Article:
Transitioning From Suburban To Urban

If you had told me 9 years ago that the Bible study my wife and I started in a suburban apartment complex would one day be an urban church I would have thought you were crazy.  It’s a LONG story how we went from a suburban church plant in an elementary school to acquiring a beat-up old building in one of the worst areas of Lakeland, Florida. It involves a 5-year calling by God, a very generous building owner and a fight with my wife that led me to walk through downtown in the middle of the night.  To make it short – it was a God-thing! After years of praying it all came together in about 48 hours.  Now that we are several months into this transition I thought I’d share a few of the opportunities and challenges we have encountered.

1. It ignites a passion in the church. – Being in the suburbs has a calming effect when it comes to ministry.  Everything is nice.  There are trees, green grass, nice shopping centers, modern-designed malls and middle-class families grilling out.  It’s easy to forget that there are broken people in the world that have no hope and NEED Jesus. The move to an area where we are surrounded by drunks, homeless people, drug addicts and prostitutes on a daily basis is a HUGE reminder that the Church has no time for a day off. Our core group of committed volunteers and leaders had their passion for reaching people for Jesus reignited in a way that I’ve never seen before in our church.

2. People leave. – The first time you hear, “Pastor, we’re leaving the church because we don’t want our family to be around THOSE kind of people” you just want to punch someone up side the head.  After a while you get used to it – because MANY people leave. The greatest blow was when our biggest donor left. It takes a toll, but you come to realize that God never intended for everyone to go on this part of the journey.  You come to embrace the assurance that if God called you to it, He will see you through it.  My standard reply these days to the “THOSE kind of people” reason for leaving is,  “Well God bless you.  At least your honest and the Kingdom of God needs wimps also.”

3. Sunday takes a back seat. – Homeless people know the Gospel better than most seminary professors – they have to hear it 3 times a day just to get a sandwich at a shelter. They don’t need another sermon – or worship – they need AUTHENTIC love and caring.  We learned the hard way that Sunday is important – for church people.  It don’t mean squat to broken people trying to survive another day without hope.  In our neighborhood you can have the coolest sermon series graphic, an amazing lighting system, a laid back atmosphere and a worship band full of virtuosos – but the folks are not COMING to church on Sunday.  Church has to GO to them Monday through Saturday.  Which brings me to my next point…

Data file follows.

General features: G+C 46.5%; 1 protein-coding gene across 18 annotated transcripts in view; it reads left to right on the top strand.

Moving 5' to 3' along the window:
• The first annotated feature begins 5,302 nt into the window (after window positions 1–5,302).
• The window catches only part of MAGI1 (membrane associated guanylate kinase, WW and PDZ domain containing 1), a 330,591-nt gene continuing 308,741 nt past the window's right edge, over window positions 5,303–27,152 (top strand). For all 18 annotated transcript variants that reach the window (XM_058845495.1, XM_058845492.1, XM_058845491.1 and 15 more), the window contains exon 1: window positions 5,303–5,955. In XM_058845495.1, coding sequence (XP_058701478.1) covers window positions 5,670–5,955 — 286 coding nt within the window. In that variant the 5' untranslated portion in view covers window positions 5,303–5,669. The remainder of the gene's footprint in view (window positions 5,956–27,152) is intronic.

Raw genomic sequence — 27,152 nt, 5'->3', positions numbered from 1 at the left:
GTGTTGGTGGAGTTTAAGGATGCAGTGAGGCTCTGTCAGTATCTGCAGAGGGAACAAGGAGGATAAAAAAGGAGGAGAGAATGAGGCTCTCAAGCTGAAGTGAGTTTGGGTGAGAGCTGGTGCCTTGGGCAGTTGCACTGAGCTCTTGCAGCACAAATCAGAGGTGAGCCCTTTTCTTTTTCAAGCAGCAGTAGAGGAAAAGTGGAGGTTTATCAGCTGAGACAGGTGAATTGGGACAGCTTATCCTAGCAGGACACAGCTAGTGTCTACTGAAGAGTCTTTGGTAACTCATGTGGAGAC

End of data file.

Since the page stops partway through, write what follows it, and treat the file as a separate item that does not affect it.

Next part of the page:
4. Leadership spends very little time in the office. – In days past our leadership spent an enormous amount of time in strategy meetings, Sunday planning sessions and leadership development retreats.  I used to spend hours each week on sermon prep.  Those days are long gone.  The people around us are leery of “church people”.  They see “church people” come down to one of the shelters, hand out food for an hour and then leave to go back to their upper-middle-class lives feeling better about themselves.  In order for the folks around here to trust us we have to be out with them.  We have to authentically live in their world before they will ever consider embracing our world.  Staff meetings are now 15-minute-everyone-stay-standing-what-do-we-need-to-get-done-this-week meetings so we can hurry out into the neighborhood to hang with people.  Much of the time each week I used to spend on sermon prep is now spent sitting on a street corner talking to my new friends or taking them to dinner.  A few weeks from now I’ll be living on the streets for several days to see what it’s like.  I was invited to do this by some of the homeless folks that sleep on our property – this is a great honor not bestowed on “church people”.  That came as a result of less time in the office and more time on the streets.

5. Ministry is fun again. – Back in suburbia – week in and week out – we had the same meetings, the same Sunday set up, the same conversations, the same programs…the same…the same…the same.  It had become boring.  There are very few days now that doesn’t offer some level of excitement. From broken people in tears because God is moving, to the homeless guy tithing his panhandling money, to our folks bringing meals to local shut ins, to local businesses that donate goods and services without being asked.  God is constantly at work here and no day is ever the same – or boring.  For a while there ministry had become stale and monotonous – now it is fun with a capital ‘F’!!!


Transitioning From Suburban To Urban